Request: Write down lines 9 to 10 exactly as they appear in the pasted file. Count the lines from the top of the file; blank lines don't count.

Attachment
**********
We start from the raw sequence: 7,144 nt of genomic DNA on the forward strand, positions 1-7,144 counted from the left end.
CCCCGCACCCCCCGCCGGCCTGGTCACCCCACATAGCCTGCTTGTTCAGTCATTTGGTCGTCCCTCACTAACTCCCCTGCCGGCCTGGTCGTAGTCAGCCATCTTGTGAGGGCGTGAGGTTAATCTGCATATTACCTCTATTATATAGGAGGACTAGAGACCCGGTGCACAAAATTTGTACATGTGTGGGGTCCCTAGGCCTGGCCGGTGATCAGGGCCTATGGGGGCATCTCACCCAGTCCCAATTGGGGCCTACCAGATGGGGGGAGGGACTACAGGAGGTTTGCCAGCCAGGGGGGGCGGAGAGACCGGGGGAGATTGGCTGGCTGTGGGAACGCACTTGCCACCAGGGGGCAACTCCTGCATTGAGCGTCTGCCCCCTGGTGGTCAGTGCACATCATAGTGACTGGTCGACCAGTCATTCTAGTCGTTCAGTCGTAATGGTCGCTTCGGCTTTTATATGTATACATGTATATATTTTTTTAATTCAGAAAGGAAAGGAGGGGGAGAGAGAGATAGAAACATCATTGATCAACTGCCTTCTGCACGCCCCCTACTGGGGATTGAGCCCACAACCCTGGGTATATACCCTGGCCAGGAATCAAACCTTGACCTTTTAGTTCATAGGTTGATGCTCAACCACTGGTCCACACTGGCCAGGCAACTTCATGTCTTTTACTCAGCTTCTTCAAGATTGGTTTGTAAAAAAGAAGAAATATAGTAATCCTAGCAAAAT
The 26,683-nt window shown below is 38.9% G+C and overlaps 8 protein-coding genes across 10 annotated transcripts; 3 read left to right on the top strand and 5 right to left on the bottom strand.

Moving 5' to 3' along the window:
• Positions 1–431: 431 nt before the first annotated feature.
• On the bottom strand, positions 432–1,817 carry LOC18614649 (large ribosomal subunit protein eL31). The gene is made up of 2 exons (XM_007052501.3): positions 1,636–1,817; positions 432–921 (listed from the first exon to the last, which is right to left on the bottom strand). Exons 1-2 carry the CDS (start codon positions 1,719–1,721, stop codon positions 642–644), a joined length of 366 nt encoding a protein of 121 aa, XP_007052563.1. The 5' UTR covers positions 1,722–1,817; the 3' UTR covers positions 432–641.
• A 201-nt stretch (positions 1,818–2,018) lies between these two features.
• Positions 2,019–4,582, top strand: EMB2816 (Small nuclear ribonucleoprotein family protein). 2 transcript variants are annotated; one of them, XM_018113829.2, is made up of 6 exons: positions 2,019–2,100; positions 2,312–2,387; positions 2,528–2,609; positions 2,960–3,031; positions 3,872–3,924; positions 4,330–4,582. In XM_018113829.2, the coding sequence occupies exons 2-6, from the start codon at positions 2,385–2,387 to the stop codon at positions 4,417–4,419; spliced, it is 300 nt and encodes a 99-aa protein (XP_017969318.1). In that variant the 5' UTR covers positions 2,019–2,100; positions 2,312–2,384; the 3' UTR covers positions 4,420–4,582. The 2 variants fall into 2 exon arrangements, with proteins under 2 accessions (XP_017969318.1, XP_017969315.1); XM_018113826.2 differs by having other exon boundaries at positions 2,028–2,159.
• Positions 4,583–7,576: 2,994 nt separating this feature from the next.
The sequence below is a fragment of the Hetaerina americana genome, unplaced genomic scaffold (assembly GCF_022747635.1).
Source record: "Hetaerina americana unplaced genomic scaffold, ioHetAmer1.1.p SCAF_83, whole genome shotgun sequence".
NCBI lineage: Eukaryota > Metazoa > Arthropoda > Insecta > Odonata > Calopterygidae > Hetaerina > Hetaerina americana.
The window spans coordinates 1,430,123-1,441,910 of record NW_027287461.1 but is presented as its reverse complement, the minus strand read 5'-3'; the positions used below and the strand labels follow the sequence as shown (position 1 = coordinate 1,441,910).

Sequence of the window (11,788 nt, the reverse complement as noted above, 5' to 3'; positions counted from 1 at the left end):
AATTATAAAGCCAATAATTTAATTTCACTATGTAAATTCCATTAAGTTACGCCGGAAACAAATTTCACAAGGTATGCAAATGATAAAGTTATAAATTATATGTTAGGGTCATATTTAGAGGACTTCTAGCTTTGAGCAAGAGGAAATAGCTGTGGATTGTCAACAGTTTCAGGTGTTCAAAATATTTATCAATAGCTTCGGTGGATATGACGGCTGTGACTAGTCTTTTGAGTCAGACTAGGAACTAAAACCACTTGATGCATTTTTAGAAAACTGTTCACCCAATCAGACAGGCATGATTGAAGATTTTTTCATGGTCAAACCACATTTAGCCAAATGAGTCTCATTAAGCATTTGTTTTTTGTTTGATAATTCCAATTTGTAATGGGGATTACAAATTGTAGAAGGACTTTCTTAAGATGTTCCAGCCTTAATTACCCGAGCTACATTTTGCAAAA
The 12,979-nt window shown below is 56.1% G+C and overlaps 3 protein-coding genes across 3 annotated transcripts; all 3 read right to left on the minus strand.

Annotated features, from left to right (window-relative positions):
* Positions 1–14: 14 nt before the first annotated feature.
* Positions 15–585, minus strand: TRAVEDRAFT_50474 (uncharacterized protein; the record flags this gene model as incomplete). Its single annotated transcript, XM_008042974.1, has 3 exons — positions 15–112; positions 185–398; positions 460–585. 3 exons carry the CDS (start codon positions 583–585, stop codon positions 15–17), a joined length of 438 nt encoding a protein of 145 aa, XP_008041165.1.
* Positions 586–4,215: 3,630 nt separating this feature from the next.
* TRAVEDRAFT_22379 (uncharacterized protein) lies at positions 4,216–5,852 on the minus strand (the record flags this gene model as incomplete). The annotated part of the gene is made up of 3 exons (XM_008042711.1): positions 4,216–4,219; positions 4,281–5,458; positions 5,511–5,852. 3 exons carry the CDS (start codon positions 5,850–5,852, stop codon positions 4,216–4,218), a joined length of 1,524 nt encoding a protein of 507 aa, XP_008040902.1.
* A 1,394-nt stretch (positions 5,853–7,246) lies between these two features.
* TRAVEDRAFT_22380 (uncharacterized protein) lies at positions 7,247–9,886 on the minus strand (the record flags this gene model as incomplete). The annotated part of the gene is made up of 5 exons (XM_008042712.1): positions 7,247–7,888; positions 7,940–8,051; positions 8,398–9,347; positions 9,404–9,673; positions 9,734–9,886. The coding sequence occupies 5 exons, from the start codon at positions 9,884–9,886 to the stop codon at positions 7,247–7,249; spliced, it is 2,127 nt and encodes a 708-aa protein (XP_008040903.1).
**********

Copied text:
• Positions 4,583–7,576: 2,994 nt separating this feature from the next.
The sequence below is a fragment of the Hetaerina americana genome, unplaced genomic scaffold (assembly GCF_022747635.1).